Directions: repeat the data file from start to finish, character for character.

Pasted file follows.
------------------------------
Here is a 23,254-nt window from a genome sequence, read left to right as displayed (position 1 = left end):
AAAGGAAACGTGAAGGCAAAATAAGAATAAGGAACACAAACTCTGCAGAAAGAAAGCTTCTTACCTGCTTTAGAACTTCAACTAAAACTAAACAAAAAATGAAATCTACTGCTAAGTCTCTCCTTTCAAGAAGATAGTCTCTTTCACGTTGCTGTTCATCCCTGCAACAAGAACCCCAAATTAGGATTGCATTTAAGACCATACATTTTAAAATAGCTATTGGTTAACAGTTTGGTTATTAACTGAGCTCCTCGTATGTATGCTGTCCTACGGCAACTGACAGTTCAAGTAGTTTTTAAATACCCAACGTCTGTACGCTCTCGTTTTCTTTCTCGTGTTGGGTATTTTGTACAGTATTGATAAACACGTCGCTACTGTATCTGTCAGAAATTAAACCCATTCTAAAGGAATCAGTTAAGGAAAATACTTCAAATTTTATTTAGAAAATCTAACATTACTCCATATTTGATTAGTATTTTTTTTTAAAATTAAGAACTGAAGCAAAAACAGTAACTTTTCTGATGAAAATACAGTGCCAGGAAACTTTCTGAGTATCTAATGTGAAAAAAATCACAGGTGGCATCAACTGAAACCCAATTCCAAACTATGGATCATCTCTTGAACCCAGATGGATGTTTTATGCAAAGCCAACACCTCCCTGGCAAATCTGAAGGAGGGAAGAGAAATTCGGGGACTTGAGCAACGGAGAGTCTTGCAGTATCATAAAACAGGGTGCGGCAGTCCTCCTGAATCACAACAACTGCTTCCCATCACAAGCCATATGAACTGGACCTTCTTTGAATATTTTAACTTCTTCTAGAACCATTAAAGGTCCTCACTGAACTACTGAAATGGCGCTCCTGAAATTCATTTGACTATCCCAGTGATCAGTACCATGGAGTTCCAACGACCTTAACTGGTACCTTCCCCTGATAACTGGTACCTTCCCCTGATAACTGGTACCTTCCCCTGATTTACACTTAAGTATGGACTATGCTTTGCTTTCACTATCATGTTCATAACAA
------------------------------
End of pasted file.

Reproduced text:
Here is a 23,254-nt window from a genome sequence, read left to right as displayed (position 1 = left end):
AAAGGAAACGTGAAGGCAAAATAAGAATAAGGAACACAAACTCTGCAGAAAGAAAGCTTCTTACCTGCTTTAGAACTTCAACTAAAACTAAACAAAAAATGAAATCTACTGCTAAGTCTCTCCTTTCAAGAAGATAGTCTCTTTCACGTTGCTGTTCATCCCTGCAACAAGAACCCCAAATTAGGATTGCATTTAAGACCATACATTTTAAAATAGCTATTGGTTAACAGTTTGGTTATTAACTGAGCTCCTCGTATGTATGCTGTCCTACGGCAACTGACAGTTCAAGTAGTTTTTAAATACCCAACGTCTGTACGCTCTCGTTTTCTTTCTCGTGTTGGGTATTTTGTACAGTATTGATAAACACGTCGCTACTGTATCTGTCAGAAATTAAACCCATTCTAAAGGAATCAGTTAAGGAAAATACTTCAAATTTTATTTAGAAAATCTAACATTACTCCATATTTGATTAGTATTTTTTTTTAAAATTAAGAACTGAAGCAAAAACAGTAACTTTTCTGATGAAAATACAGTGCCAGGAAACTTTCTGAGTATCTAATGTGAAAAAAATCACAGGTGGCATCAACTGAAACCCAATTCCAAACTATGGATCATCTCTTGAACCCAGATGGATGTTTTATGCAAAGCCAACACCTCCCTGGCAAATCTGAAGGAGGGAAGAGAAATTCGGGGACTTGAGCAACGGAGAGTCTTGCAGTATCATAAAACAGGGTGCGGCAGTCCTCCTGAATCACAACAACTGCTTCCCATCACAAGCCATATGAACTGGACCTTCTTTGAATATTTTAACTTCTTCTAGAACCATTAAAGGTCCTCACTGAACTACTGAAATGGCGCTCCTGAAATTCATTTGACTATCCCAGTGATCAGTACCATGGAGTTCCAACGACCTTAACTGGTACCTTCCCCTGATAACTGGTACCTTCCCCTGATAACTGGTACCTTCCCCTGATTTACACTTAAGTATGGACTATGCTTTGCTTTCACTATCATGTTCATAACAA